Problems begin when self-assertion becomes an end in itself, that is, they try to achieve love and respect not at the expense of their original (and even risky in some way) reasoning, but at the expense of cheap methods of “seducing” audiences or methods of “intimidating” poor students, or through the techniques of “playing along” to unformed tastes and scientific (and more often to pseudoscientific) student bias. For example, instead of acquainting students with well-established ideas, the teacher avoids these “boring” topics and immediately turns to popular (or rather populist) topics that have nothing to do with serious science.
One of the most common options for self-assertion is the organization of “very strict” examinations and tests. Here the teacher begins to literally “rage”, forcing students to reproduce a lot of completely unnecessary and insignificant nuances of the question on which they answer. At the same time, of course, “unsuccessful” are put in a mass order. And all this, in the opinion of such “strict” self-affirming teachers and examiners, should contribute to improving the “quality of knowledge” and the status of teachers in the eyes of students. At the same time, an interesting pattern has long been noticed: the more solid the scientist, the less he allows himself such variants of self-affirmation. And vice versa, the less insignificant a given teacher, the more malicious he is rampant in exams and tests. Unfortunately, this version of self-assertion is often characteristic of young, beginning scientists and post-graduate students: they sort of play out for ordinary students, to whom they themselves recently belonged. How can you not remember the notorious “hazing” in the army, when old-timers also “recoup” on beginners, as if avenging them for their recent humiliations (although what have the beginners here?).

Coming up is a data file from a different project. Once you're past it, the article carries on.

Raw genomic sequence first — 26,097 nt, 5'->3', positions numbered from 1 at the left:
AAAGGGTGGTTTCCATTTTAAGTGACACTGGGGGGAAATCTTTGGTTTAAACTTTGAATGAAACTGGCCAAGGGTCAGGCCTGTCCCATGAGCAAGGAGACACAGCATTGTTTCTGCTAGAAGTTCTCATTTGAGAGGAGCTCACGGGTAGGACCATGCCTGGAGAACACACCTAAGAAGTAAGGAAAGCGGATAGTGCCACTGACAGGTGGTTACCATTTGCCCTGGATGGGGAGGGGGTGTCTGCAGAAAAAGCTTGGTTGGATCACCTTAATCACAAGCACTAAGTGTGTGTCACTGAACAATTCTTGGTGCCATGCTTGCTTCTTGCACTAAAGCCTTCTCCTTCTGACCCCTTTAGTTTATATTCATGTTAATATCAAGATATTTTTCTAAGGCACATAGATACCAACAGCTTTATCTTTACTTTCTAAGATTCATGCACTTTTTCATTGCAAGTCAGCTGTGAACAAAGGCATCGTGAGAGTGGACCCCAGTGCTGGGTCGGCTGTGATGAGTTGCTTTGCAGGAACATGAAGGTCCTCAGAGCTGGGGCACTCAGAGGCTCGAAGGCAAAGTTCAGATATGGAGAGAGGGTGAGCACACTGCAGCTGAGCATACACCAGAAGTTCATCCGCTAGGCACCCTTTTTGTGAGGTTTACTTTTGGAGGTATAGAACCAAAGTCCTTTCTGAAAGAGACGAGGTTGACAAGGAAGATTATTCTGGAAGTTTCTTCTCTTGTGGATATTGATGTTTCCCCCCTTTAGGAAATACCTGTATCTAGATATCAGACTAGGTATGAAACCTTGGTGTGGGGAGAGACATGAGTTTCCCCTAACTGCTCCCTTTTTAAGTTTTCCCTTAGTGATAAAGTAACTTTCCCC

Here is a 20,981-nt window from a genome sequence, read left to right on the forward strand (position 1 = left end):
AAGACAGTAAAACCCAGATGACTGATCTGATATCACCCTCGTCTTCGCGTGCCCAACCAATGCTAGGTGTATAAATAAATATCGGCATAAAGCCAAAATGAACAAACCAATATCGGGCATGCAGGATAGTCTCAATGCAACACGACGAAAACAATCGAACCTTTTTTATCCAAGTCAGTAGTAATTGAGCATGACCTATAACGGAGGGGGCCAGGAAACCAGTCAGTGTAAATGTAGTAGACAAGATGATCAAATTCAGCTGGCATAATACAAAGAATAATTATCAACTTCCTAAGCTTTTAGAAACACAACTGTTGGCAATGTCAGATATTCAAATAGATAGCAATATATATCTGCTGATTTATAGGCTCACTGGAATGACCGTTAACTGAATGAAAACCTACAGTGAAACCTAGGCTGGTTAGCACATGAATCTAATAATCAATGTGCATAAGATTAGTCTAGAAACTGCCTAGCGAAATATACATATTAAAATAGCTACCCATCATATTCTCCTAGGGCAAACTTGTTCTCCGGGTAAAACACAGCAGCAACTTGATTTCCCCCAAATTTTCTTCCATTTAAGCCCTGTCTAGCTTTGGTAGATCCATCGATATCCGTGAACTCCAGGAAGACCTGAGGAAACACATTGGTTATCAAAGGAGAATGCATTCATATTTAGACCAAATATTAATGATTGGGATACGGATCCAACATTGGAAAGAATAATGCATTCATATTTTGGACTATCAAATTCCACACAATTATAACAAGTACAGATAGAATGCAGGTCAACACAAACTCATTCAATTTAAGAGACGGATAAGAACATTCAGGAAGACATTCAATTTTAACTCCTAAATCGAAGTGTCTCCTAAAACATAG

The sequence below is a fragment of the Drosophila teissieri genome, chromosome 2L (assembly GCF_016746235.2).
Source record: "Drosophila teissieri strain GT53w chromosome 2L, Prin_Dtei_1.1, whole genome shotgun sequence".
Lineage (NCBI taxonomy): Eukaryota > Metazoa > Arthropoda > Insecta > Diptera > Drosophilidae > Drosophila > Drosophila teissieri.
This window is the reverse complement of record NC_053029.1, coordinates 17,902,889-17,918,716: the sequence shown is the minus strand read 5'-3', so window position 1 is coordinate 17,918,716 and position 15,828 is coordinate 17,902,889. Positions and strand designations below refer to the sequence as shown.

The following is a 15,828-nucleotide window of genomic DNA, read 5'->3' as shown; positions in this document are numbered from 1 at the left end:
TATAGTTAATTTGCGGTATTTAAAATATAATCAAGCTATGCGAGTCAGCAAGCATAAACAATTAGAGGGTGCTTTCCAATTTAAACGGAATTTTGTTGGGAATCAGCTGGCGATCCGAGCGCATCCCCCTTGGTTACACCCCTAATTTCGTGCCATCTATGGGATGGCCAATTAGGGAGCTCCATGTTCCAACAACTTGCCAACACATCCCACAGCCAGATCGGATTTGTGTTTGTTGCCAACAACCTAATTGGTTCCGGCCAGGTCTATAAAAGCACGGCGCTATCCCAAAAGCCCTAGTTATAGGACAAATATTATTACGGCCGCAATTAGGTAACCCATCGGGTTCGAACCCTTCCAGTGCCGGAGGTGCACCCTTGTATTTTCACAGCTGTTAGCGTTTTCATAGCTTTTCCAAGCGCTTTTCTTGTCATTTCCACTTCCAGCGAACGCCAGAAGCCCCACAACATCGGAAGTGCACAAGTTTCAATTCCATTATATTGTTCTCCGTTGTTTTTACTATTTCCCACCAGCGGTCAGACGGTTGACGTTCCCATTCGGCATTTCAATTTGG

It must be remembered that the essay Typer itself is an opportunity for a student to demonstrate the essence of the issue in question in a short time. Unfortunately, quite often on exams there is a rather indecent game in the painful reproduction of irrelevant details that a normal person (for the sake of preserving his mental health and clearing the memory of all rubbish) simply quickly forgets. As a result, we get a lot of excellent students who for some time are well versed in irrelevant details, but do not understand something more substantial … And to some extent this is facilitated by some self-affirming teachers in examinations and tests.
The problem of self-affirmation of teachers is complicated by the fact that students often understand the unjustified severity of teachers with understanding, and then even remember with joy this after graduation. It has already been mentioned above that on this basis, some former university graduates, when they themselves begin to teach psychology, begin to copy the behavior of such teachers.